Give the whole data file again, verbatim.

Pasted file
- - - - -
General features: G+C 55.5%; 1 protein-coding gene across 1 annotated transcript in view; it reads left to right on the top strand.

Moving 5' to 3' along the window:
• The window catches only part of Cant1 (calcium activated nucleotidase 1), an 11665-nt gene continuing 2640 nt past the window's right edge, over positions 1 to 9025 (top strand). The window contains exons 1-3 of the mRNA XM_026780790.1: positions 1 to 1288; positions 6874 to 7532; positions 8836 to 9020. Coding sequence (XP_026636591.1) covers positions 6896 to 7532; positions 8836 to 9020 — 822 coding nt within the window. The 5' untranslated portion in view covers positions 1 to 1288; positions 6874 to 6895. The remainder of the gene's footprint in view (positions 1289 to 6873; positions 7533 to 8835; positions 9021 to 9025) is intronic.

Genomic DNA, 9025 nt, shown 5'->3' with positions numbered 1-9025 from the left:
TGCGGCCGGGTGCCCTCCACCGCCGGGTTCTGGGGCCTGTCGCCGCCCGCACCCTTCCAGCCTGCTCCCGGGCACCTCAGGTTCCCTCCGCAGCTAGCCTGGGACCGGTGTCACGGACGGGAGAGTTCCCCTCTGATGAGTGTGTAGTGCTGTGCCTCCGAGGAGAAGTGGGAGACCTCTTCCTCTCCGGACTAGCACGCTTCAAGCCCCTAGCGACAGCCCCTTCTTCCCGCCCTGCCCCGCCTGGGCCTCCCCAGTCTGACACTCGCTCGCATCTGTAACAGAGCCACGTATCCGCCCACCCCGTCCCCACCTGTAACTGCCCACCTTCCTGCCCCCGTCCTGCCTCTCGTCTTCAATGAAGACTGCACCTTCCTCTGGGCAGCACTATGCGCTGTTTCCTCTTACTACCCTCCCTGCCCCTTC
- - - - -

General features: G+C 55.5%; 1 protein-coding gene across 1 annotated transcript in view; it reads left to right on the top strand.

Moving 5' to 3' along the window:
• The window catches only part of Cant1 (calcium activated nucleotidase 1), an 11665-nt gene continuing 2640 nt past the window's right edge, over positions 1 to 9025 (top strand). The window contains exons 1-3 of the mRNA XM_026780790.1: positions 1 to 1288; positions 6874 to 7532; positions 8836 to 9020. Coding sequence (XP_026636591.1) covers positions 6896 to 7532; positions 8836 to 9020 — 822 coding nt within the window. The 5' untranslated portion in view covers positions 1 to 1288; positions 6874 to 6895. The remainder of the gene's footprint in view (positions 1289 to 6873; positions 7533 to 8835; positions 9021 to 9025) is intronic.

Genomic DNA, 9025 nt, shown 5'->3' with positions numbered 1-9025 from the left:
TGCGGCCGGGTGCCCTCCACCGCCGGGTTCTGGGGCCTGTCGCCGCCCGCACCCTTCCAGCCTGCTCCCGGGCACCTCAGGTTCCCTCCGCAGCTAGCCTGGGACCGGTGTCACGGACGGGAGAGTTCCCCTCTGATGAGTGTGTAGTGCTGTGCCTCCGAGGAGAAGTGGGAGACCTCTTCCTCTCCGGACTAGCACGCTTCAAGCCCCTAGCGACAGCCCCTTCTTCCCGCCCTGCCCCGCCTGGGCCTCCCCAGTCTGACACTCGCTCGCATCTGTAACAGAGCCACGTATCCGCCCACCCCGTCCCCACCTGTAACTGCCCACCTTCCTGCCCCCGTCCTGCCTCTCGTCTTCAATGAAGACTGCACCTTCCTCTGGGCAGCACTATGCGCTGTTTCCTCTTACTACCCTCCCTGCCCCTTC